Ultimate Severance Package
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• Severance 1 – Request for More Time to Review and/or Sign Severance Agreement
Most severance agreements give employees 21 days to review, sign and return it to the employer. Some severance agreements provide 45 days, some only 10 days. It is very common that employees need more time to consider how to respond. This Model Memo shows you how best to request more time.
• Severance 2 – Requesting Additional Severance
Don’t believe you have been offered sufficient severance, considering your circumstances and service to your employer? That would not be surprising, because over time employers have reduced the amount of severance they offer. This model memo is the kind of memo we suggest all of our clients use in order to request additional severance. Recently Updated!!
• Severance 3 – Requesting “Departure Statement”/Reference Letter
After termination comes the new job search. Each of your interviewers may ask you the reason for your departure. Having a Reference Letter, or “Departure Statement” (which provides a positive ‘spin’ on your departure) can only help you land that job. Being able to provide such a letter to potential employers will give you both an advantage, and additional confidence, as well. Though most employers have policies against providing reference letters, in the severance process you can negotiate for one. Use this memo to do just that.
• Severance 4 – Proactive, Pre-Termination Request for a Severance Package
There are circumstances in which – even though you have not been fired, downsized or laid off – you can ASK to leave and still receive a severance package. It is a matter of having a good reason to suggest such an arrangement, connecting it to your departure, and asking in the right way. This Model Memo serves as a model to make such a request.
• Severance 5 – Master 94-Point Severance Negotiation Checklist
Being “severed” from your employment requires that you attend to many different decisions and details during a time of high anxiety. Our 94-Point Master Checklist for Severance provides you a “roadmap” for getting done what needs to get done, including points to negotiate, with minimal confusion, anxieties and worries.
• Severance 6 – Model Memo to Employer Requesting “Survivor Demotion” instead of Layoff
Quite often, employees receive notice – sometimes formal, sometimes informal – of a likely or impending layoff. For some employees – especially those approaching retirement or vesting, or in particularly job-scarce industries – a demotion may be preferable to a layoff. What we call a “Survivor Demotion” has now been successfully requested by several of our clients, to their considerable benefit and happiness. If you are interested, this Model Memo shows you what to say, and how to say it.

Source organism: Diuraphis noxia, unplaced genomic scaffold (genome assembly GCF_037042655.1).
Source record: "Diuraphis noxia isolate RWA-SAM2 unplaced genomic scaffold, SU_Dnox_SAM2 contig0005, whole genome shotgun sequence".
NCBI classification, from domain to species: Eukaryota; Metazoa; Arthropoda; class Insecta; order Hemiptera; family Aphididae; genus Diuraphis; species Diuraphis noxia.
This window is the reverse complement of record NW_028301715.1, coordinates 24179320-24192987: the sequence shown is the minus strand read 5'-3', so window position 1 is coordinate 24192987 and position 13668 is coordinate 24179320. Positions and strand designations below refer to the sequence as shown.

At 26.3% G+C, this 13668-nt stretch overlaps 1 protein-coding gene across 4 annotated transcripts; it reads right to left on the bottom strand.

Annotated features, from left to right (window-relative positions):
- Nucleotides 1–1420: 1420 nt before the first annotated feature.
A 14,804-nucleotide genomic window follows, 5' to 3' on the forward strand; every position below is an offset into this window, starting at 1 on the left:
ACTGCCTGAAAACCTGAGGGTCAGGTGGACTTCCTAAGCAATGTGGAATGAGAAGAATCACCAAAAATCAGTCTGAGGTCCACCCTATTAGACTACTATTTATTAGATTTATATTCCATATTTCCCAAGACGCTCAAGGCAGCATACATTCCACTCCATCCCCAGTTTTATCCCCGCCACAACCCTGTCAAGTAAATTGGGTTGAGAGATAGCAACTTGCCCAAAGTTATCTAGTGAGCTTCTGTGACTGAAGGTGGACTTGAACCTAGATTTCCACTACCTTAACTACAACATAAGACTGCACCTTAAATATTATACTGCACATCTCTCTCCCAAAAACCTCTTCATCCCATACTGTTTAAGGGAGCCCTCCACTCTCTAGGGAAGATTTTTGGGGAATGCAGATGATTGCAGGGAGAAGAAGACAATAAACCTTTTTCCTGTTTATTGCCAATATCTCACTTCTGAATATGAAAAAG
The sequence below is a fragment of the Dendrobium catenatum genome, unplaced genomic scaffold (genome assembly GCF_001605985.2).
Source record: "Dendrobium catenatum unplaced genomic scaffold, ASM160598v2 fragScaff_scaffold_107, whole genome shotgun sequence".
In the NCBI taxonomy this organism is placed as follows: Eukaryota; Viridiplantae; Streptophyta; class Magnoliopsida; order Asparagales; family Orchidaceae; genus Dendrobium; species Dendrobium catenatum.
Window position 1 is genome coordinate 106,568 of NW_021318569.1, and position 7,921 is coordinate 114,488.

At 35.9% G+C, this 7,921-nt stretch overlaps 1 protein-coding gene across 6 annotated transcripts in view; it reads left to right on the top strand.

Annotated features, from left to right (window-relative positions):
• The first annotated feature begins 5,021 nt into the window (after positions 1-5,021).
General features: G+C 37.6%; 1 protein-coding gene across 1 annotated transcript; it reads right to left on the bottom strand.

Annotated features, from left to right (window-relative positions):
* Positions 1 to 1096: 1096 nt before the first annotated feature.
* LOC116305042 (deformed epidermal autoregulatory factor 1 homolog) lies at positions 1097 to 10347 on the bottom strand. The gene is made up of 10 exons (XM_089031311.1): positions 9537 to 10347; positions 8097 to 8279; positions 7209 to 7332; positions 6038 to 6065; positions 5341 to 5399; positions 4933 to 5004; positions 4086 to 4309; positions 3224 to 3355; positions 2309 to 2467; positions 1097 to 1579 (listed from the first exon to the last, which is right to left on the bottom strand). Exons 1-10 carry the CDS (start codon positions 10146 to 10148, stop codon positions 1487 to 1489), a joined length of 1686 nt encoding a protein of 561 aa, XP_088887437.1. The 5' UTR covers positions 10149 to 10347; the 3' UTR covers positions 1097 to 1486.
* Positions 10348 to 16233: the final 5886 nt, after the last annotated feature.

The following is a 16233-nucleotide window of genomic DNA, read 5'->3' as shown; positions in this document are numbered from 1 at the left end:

• Severance 7 – Model Memo to Employer Requesting Vesting of Unvested Options After Termination Without Cause
Losing your job is a very painful and frightening experience. In rather rapid fashion, and often due to no fault of your own, you lose your (a) employment relation, (b) regular income, (c) valuable benefits, and (d) daily friendships. Why in the world would being fired, downsized or laid off also require losing a very valuable class of income that you earned over years of hard work, dedication and loyalty? Just makes no sense. Here is how you can “undo” the damage.
• Severance 8 – Model Letter to Severance Plan Administrator Appealing “Arbitrary and Capricious” Denial or Lower Amount of Severance Benefits
Sometimes it seems “The severance plan says “You deserve to receive severance of ‘X’ but your employer is saying “Sorry, you are only getting ‘Y,’” where Y is less than X or Y equals zero. In that situation, you have a right to appeal such an “Arbitrary and Capricious” decision. This Model Letter, like all our model letters and memos, shows You “What to Say, and How to Say It.”
• Severance 10 – Model Letter After Request For Additional Severance Has Yielded No Response
Three, four, five days or more have gone by, and you still have not received a response. What should you do? This Model Letter is what we generally recommend. It is a strongly worded letter, to the same recipient as your initial request, that “reminds” your recipient that he or she may suffer negative consequences for ignoring such a letter as you’ve sent. While there are no guarantees, this second letter usually, at the very least, gets a serious response. This Model Memo shows you “What to Say, and How to Say It.”™